With the re-opening of schools proposed to begin from 1st June, school leaders are likely to be presented with queries from staff who are concerned about returning to school and the possible impact on their health and wellbeing. Below is a useful guide to assist you with responding to any staff concerns.
Previously, clinically extremely vulnerable individuals were advised to stay at home for a period of 12 weeks. This includes staff who have:
- Solid organ transplant recipients.
- Staff with specific cancers:
- staff with cancer who are undergoing active chemotherapy
- staff with lung cancer who are undergoing radical radiotherapy
- staff with cancers of the blood or bone marrow such as leukaemia, lymphoma or myeloma who are at any stage of treatment
- staff having immunotherapy or other continuing antibody treatments for cancer
- staff having other targeted cancer treatments which can affect the immune system, such as protein kinase inhibitors or PARP inhibitors
- staff who have had bone marrow or stem cell transplants in the last 6 months, or who are still taking immunosuppression drugs
- staff with severe respiratory conditions including all cystic fibrosis, severe asthma and severe chronic obstructive pulmonary (COPD).
- staff with rare diseases that significantly increase the risk of infections (such as SCID, homozygous sickle cell).
- staff on immunosuppression therapies sufficient to significantly increase risk of infection.
- Women who are pregnant with significant heart disease, congenital or acquired.
Staff who fall in this group should have been contacted via letter to tell them they are clinically extremely vulnerable and given a 12-week period to shield. Where agreed, staff should issue the school with a copy of the letter.
Staff in this position should be shielding and are advised not to attend work until their 12-week period is completed.
Clinically vulnerable individuals who are at higher risk of severe illness are those who are:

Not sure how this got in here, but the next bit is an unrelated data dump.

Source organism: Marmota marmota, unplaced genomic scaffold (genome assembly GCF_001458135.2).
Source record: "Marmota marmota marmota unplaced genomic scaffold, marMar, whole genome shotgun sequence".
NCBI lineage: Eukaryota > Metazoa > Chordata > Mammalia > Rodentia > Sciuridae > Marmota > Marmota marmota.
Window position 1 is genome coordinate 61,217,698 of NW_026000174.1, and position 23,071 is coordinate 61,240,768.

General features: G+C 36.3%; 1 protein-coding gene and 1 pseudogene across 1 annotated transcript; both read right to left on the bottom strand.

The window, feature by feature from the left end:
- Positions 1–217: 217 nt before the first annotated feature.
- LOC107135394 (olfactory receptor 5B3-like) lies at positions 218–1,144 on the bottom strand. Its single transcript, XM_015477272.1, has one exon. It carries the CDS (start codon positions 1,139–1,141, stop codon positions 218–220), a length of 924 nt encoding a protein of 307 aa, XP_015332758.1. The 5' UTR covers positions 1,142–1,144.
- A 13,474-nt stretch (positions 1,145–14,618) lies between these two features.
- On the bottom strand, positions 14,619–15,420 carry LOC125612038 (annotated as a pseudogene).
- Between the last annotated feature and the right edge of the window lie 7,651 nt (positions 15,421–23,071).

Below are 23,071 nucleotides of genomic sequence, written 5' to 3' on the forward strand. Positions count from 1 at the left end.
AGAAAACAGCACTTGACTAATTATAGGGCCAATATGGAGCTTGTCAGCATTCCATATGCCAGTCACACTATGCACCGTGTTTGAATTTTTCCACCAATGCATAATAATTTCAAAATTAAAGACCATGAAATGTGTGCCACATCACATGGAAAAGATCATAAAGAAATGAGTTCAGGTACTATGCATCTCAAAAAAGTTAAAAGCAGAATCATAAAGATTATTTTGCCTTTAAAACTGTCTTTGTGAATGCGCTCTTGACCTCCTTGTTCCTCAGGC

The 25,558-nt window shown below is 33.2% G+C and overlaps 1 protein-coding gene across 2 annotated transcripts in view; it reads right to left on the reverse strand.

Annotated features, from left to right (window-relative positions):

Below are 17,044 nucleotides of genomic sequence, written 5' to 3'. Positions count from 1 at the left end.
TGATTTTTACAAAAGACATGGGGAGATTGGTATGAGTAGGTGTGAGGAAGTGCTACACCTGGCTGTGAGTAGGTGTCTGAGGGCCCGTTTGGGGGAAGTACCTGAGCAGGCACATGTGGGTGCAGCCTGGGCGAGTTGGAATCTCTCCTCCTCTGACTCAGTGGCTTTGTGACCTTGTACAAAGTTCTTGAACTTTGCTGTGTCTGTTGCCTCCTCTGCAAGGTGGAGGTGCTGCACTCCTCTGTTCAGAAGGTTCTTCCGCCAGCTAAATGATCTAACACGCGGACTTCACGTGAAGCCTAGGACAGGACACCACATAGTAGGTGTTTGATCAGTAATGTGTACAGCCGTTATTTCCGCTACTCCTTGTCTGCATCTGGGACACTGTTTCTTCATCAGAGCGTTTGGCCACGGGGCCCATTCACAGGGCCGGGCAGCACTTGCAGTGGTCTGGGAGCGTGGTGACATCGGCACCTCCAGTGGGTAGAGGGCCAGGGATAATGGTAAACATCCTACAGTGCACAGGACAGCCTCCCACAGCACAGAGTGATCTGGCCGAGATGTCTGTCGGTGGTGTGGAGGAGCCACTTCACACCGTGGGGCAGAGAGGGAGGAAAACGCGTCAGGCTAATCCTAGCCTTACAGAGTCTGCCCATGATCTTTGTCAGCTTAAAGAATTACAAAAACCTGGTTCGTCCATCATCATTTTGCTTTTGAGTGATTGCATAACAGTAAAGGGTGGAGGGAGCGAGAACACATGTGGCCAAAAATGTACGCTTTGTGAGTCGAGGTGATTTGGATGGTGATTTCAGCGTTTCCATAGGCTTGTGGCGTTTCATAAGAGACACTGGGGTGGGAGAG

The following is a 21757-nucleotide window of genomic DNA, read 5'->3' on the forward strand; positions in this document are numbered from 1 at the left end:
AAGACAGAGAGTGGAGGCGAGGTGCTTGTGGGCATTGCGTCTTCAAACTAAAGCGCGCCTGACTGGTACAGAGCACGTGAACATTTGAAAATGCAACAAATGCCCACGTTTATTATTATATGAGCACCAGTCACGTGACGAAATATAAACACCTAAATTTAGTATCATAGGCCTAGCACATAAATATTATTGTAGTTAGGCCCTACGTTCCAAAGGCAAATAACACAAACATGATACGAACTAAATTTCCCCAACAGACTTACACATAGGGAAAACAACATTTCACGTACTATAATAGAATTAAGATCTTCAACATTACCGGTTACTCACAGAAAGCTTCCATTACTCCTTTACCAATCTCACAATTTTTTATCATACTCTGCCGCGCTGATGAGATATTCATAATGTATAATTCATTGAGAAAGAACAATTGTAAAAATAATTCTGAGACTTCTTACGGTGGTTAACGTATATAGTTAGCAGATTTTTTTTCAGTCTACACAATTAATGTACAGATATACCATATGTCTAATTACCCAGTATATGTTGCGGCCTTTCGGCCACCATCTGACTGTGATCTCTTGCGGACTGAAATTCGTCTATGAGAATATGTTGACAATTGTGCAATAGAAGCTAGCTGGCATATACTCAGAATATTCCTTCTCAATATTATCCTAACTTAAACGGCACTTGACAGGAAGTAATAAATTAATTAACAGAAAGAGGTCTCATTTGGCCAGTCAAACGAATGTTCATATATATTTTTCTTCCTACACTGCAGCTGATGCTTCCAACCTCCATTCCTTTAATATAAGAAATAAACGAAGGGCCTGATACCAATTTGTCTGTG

- aged 70 or older (regardless of medical conditions)
- under 70 with an underlying health condition listed below (that is, anyone instructed to get a flu jab each year on medical grounds):
- chronic (long-term) mild to moderate respiratory diseases, such as asthma, chronic obstructive pulmonary disease (COPD), emphysema or bronchitis
- chronic heart disease, such as heart failure
- chronic kidney disease
- chronic liver disease, such as hepatitis
- chronic neurological conditions, such as Parkinson’s disease, motor neurone disease, multiple sclerosis (MS), or cerebral palsy
- a weakened immune system as the result of certain conditions, treatments like chemotherapy, or medicines such as steroid tablets
- being seriously overweight (a body mass index (BMI) of 40 or above)
- pregnant women
Staff in this category should work from home where possible. If they cannot, staff will be offered the safest available on-site space to ensure the required 2 metre distance. If it is found that this is unachievable and staff do work within 2 metres of other people, school should carefully assess and discuss with them whether this involves an acceptable level of risk and make the necessary adjustments.
If a staff member lives with someone who is clinically vulnerable (but not clinically extremely vulnerable), the current Government guidance is that they should attend work.
If you live in a household with someone who is extremely clinically vulnerable, you can attend work as long as stringent social distancing can be adhered to. School will be ensuring that stringent social distancing is in place for the safety of all. If this is found to be unachievable, staff will be supported to work from home.
Staff who have symptoms of Coronavirus must self-isolate for 7 days.
Those who live with someone who has symptoms of the virus must self-isolate for 14 days from the day their symptoms started.
Childcare Issues When Returning to School
All staff who work in school are key workers, therefore, if your child is of school age, their school must provide a place for them to attend their school.
For staff who have children of nursery age, most nursery providers will also be re-opening on 1st June, therefore, their nursery should provide a place for them to attend.
Some schools are offering children of key workers a place at their own school to allow staff to work.
If staff refuse to attend work due to a lack of childcare provision or choose to keep their children off school, then they should be placed on dependants’ leave with a regular review of their circumstances. There is no entitlement to be paid during dependants’ leave.